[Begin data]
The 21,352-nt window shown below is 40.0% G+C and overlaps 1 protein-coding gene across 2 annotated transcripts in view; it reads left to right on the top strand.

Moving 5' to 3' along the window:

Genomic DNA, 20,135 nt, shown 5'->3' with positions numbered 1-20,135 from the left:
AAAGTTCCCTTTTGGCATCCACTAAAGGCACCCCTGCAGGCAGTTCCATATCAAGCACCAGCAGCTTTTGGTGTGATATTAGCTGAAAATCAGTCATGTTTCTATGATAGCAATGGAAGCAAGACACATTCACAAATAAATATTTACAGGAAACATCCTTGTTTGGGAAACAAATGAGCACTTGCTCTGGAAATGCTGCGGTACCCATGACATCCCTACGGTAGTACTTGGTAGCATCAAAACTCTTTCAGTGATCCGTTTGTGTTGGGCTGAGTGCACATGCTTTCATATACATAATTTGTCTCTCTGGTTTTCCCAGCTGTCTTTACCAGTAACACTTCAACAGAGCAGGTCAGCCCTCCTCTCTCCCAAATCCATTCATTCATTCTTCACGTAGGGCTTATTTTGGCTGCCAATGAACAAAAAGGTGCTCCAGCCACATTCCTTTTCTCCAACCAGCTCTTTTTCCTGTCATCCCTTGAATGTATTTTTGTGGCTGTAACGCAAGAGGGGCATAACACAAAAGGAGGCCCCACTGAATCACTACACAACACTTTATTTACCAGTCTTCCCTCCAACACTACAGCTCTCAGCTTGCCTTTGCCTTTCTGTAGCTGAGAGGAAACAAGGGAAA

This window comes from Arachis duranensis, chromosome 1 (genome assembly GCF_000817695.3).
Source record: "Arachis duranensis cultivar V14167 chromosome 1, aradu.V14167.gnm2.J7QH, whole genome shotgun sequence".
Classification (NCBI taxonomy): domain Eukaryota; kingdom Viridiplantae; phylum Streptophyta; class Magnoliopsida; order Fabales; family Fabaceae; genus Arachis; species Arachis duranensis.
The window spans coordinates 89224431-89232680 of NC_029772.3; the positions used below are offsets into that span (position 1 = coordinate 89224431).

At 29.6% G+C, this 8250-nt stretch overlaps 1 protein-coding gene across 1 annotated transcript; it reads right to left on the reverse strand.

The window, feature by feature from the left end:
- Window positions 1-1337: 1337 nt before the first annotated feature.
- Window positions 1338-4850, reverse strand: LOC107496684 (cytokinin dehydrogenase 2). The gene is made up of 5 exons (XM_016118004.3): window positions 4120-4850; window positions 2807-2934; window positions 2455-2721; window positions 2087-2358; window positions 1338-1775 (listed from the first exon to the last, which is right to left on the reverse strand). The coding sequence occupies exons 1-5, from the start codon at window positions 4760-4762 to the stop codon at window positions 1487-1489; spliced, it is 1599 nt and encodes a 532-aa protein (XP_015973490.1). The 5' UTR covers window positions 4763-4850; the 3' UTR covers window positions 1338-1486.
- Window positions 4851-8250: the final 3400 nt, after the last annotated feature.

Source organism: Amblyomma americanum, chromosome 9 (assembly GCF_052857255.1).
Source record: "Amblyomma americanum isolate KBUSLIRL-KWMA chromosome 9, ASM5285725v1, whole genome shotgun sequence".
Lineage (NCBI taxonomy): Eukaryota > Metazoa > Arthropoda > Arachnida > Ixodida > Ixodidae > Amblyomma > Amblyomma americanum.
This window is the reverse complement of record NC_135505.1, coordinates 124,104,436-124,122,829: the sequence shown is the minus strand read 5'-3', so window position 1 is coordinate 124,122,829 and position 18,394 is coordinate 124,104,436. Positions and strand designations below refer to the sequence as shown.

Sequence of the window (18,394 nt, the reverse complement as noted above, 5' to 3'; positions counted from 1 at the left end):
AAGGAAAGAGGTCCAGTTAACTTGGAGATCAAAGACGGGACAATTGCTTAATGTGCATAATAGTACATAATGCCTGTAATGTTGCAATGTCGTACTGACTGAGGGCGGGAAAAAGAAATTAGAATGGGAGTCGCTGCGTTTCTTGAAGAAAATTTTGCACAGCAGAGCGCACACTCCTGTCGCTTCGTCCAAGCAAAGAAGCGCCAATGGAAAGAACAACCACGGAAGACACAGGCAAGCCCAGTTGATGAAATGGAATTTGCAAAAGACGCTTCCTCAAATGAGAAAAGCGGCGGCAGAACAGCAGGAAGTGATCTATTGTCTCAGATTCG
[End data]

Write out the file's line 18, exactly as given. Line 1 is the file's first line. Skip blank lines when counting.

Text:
Sequence of the window (18,394 nt, the reverse complement as noted above, 5' to 3'; positions counted from 1 at the left end):